Historic bankruptcy decision in Dubai courts – personal liability of directors and officers
In a landmark bankruptcy judgment on October 10, 2021, the Dubai Magistrates’ Court declared the directors and officers of an insolvent Dubai-based PJSC to be personally liable for the payment of the unpaid debts of the previously listed company (now in liquidation) in accordance with the Bankruptcy Law of the United Arab Emirates. This decision represents a very important milestone in the UAE’s insolvency landscape since the enactment of the Bankruptcy Law at the end of 2016, being the first known instance of a case where such personal liability has been ordered. . The Dubai court’s approach in the Marka PJC bankruptcy confirms that the duties of directors and officers of a UAE company are clearly owed to the company’s creditors. Until now, while it has always been anticipated that such personal liability may exist under bankruptcy law in defined circumstances, it has perhaps been viewed more as a theoretical possibility without such personal liability. Orders are not made in practice, even in cases where the circumstances appear to have been appropriate to give rise to such liability. The Marka decision is therefore a strong signal from the courts of Dubai as to their willingness to order such an adjustment for the benefit of creditors in appropriate cases.
The key points of the Marka decision are:
- The directors and officers of the company were held personally liable for the payment of the outstanding debts of the company in an amount in excess of AED 448 million, on the grounds that (i) the assets of the insolvent company were not sufficient to pay at least 20% of its debts and the Court is satisfied that the directors are responsible for the poor recovery of creditors (Article 144 of the Bankruptcy Law) and (ii) the directors and officers of the company have been accused of mismanagement of the company (Article 201 of the Bankruptcy Law and Article 162 of the Companies Law of the United Arab Emirates). The Court did not go so far as to use the term “fraud” in connection with the relevant conduct.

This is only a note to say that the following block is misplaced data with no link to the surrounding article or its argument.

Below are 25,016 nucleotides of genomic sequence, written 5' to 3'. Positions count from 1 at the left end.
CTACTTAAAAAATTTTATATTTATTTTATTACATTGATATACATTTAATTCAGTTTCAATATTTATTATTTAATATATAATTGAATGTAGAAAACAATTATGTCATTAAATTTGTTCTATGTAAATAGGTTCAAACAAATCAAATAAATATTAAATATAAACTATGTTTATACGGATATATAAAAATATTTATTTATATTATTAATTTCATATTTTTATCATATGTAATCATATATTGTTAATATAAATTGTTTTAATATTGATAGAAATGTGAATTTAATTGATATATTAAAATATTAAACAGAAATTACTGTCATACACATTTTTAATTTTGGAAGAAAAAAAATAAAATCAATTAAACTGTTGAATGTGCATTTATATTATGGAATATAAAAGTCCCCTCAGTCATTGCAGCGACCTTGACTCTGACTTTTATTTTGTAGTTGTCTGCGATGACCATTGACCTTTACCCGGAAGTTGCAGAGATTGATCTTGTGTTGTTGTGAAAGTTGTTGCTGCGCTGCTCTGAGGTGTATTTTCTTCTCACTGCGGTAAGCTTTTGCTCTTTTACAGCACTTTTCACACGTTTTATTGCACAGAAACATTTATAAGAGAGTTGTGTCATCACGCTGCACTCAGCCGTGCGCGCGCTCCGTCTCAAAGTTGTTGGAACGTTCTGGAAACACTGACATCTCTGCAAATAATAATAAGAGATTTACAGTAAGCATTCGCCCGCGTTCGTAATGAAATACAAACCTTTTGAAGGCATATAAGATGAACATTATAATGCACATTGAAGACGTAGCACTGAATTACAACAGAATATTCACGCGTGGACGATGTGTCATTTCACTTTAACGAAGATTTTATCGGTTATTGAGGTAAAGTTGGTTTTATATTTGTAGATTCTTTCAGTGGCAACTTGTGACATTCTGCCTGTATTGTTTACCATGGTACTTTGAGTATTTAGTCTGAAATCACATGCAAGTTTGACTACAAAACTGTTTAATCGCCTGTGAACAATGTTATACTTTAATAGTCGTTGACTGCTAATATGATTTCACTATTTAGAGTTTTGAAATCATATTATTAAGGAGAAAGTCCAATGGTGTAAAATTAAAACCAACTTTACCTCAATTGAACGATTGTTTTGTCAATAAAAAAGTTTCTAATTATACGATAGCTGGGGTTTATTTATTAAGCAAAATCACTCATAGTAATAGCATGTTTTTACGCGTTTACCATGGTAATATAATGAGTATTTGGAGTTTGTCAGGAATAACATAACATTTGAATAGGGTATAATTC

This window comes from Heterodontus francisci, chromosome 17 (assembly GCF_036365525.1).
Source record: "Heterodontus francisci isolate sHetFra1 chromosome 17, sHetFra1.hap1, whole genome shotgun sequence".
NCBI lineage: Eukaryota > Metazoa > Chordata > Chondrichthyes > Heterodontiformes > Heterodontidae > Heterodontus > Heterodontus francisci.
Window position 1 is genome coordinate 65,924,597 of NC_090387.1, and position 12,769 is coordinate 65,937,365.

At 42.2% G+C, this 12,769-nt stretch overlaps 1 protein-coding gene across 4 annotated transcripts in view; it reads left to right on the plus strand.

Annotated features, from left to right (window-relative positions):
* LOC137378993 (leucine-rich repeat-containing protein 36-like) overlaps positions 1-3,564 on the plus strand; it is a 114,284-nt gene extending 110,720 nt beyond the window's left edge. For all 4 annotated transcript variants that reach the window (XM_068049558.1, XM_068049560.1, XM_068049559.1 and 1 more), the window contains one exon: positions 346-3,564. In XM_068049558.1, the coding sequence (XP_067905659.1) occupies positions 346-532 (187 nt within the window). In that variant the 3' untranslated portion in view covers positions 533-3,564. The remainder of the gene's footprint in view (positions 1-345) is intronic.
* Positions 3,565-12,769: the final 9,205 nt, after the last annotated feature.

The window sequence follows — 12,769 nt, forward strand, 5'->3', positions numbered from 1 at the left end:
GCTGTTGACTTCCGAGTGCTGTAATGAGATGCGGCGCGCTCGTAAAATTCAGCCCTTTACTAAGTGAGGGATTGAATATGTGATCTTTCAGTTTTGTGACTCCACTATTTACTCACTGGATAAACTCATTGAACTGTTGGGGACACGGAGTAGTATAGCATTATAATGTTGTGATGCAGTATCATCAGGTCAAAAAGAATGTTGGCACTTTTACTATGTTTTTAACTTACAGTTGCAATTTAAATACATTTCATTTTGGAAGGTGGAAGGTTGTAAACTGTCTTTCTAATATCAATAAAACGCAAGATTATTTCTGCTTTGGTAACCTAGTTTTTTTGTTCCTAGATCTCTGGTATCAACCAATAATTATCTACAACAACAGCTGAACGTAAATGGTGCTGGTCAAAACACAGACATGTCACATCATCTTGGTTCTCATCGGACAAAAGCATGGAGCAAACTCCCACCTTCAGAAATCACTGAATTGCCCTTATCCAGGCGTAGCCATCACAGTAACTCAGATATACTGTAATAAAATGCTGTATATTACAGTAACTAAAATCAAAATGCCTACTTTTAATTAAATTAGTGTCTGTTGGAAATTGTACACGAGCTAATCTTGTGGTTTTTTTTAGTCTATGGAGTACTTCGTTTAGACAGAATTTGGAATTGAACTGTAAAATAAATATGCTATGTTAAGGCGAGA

- The court ordered the directors and managers to pay the debts of the company on their own initiative by applying the aforementioned provisions of the bankruptcy law, so it does not appear that such relief was specifically requested by one. creditors – none of the directors or managers of the company were named as defendants in the bankruptcy proceedings.
- The court order applies to the current directors of the company, as well as five former directors. The resignation of a director without his concern being recorded in the minutes of the board of directors when the main decisions are taken does not release a director from his responsibility.
- A seizure order has been pronounced against the bank accounts, securities, properties and vehicles of the company, its subsidiaries and the directors and officers of the company in order to prevent any of them from dissipating their assets. out of reach of creditors.
While the judgment of the Court of First Instance may be the subject of a possible appeal, it is a compelling reminder (if applicable) that managers and directors of companies must be very attentive to the duties owed to their companies and to creditors of these companies, with the real risk of incurring personal liability for the debts of the company in the event of insolvency when it is found to have acted in a faulty or reckless manner in incurring liabilities on behalf of the company. company in the management of it. This is especially likely to be the case in times of macroeconomic stress, where a company may experience difficult business conditions and the risk is increased of negotiating while insolvent to the detriment of creditors.